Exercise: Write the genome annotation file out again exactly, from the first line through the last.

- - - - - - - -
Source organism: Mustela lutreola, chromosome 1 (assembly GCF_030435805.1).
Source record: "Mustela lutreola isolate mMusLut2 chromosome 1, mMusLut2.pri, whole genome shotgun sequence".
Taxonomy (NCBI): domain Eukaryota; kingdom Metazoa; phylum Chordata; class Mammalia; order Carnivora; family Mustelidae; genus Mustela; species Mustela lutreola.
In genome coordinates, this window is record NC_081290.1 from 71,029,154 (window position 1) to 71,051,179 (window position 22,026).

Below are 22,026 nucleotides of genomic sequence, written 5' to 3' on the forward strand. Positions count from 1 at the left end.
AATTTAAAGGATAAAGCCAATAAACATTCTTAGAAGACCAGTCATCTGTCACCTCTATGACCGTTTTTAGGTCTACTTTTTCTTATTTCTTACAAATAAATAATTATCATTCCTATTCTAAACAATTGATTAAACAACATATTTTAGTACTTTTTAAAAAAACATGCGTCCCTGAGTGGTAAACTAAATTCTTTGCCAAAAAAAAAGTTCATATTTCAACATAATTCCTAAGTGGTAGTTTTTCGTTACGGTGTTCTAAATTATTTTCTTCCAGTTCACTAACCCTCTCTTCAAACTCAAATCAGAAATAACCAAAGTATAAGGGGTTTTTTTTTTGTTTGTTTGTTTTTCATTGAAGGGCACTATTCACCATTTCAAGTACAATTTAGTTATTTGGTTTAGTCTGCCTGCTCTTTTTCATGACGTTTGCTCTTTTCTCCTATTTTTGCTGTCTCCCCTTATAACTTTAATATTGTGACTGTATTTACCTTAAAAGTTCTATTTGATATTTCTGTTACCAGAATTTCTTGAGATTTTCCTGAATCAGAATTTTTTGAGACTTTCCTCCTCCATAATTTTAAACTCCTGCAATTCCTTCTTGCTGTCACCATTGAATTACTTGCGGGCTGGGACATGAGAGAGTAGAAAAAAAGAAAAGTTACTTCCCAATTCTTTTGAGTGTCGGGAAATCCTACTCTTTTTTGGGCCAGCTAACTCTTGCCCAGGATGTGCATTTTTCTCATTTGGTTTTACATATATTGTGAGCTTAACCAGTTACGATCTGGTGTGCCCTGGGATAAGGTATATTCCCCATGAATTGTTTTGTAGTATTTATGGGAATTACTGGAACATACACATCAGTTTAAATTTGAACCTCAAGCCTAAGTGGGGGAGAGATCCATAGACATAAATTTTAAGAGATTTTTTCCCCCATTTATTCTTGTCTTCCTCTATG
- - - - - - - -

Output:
Source organism: Mustela lutreola, chromosome 1 (assembly GCF_030435805.1).
Source record: "Mustela lutreola isolate mMusLut2 chromosome 1, mMusLut2.pri, whole genome shotgun sequence".
Taxonomy (NCBI): domain Eukaryota; kingdom Metazoa; phylum Chordata; class Mammalia; order Carnivora; family Mustelidae; genus Mustela; species Mustela lutreola.
In genome coordinates, this window is record NC_081290.1 from 71,029,154 (window position 1) to 71,051,179 (window position 22,026).

Below are 22,026 nucleotides of genomic sequence, written 5' to 3' on the forward strand. Positions count from 1 at the left end.
AATTTAAAGGATAAAGCCAATAAACATTCTTAGAAGACCAGTCATCTGTCACCTCTATGACCGTTTTTAGGTCTACTTTTTCTTATTTCTTACAAATAAATAATTATCATTCCTATTCTAAACAATTGATTAAACAACATATTTTAGTACTTTTTAAAAAAACATGCGTCCCTGAGTGGTAAACTAAATTCTTTGCCAAAAAAAAAGTTCATATTTCAACATAATTCCTAAGTGGTAGTTTTTCGTTACGGTGTTCTAAATTATTTTCTTCCAGTTCACTAACCCTCTCTTCAAACTCAAATCAGAAATAACCAAAGTATAAGGGGTTTTTTTTTTGTTTGTTTGTTTTTCATTGAAGGGCACTATTCACCATTTCAAGTACAATTTAGTTATTTGGTTTAGTCTGCCTGCTCTTTTTCATGACGTTTGCTCTTTTCTCCTATTTTTGCTGTCTCCCCTTATAACTTTAATATTGTGACTGTATTTACCTTAAAAGTTCTATTTGATATTTCTGTTACCAGAATTTCTTGAGATTTTCCTGAATCAGAATTTTTTGAGACTTTCCTCCTCCATAATTTTAAACTCCTGCAATTCCTTCTTGCTGTCACCATTGAATTACTTGCGGGCTGGGACATGAGAGAGTAGAAAAAAAGAAAAGTTACTTCCCAATTCTTTTGAGTGTCGGGAAATCCTACTCTTTTTTGGGCCAGCTAACTCTTGCCCAGGATGTGCATTTTTCTCATTTGGTTTTACATATATTGTGAGCTTAACCAGTTACGATCTGGTGTGCCCTGGGATAAGGTATATTCCCCATGAATTGTTTTGTAGTATTTATGGGAATTACTGGAACATACACATCAGTTTAAATTTGAACCTCAAGCCTAAGTGGGGGAGAGATCCATAGACATAAATTTTAAGAGATTTTTTCCCCCATTTATTCTTGTCTTCCTCTATG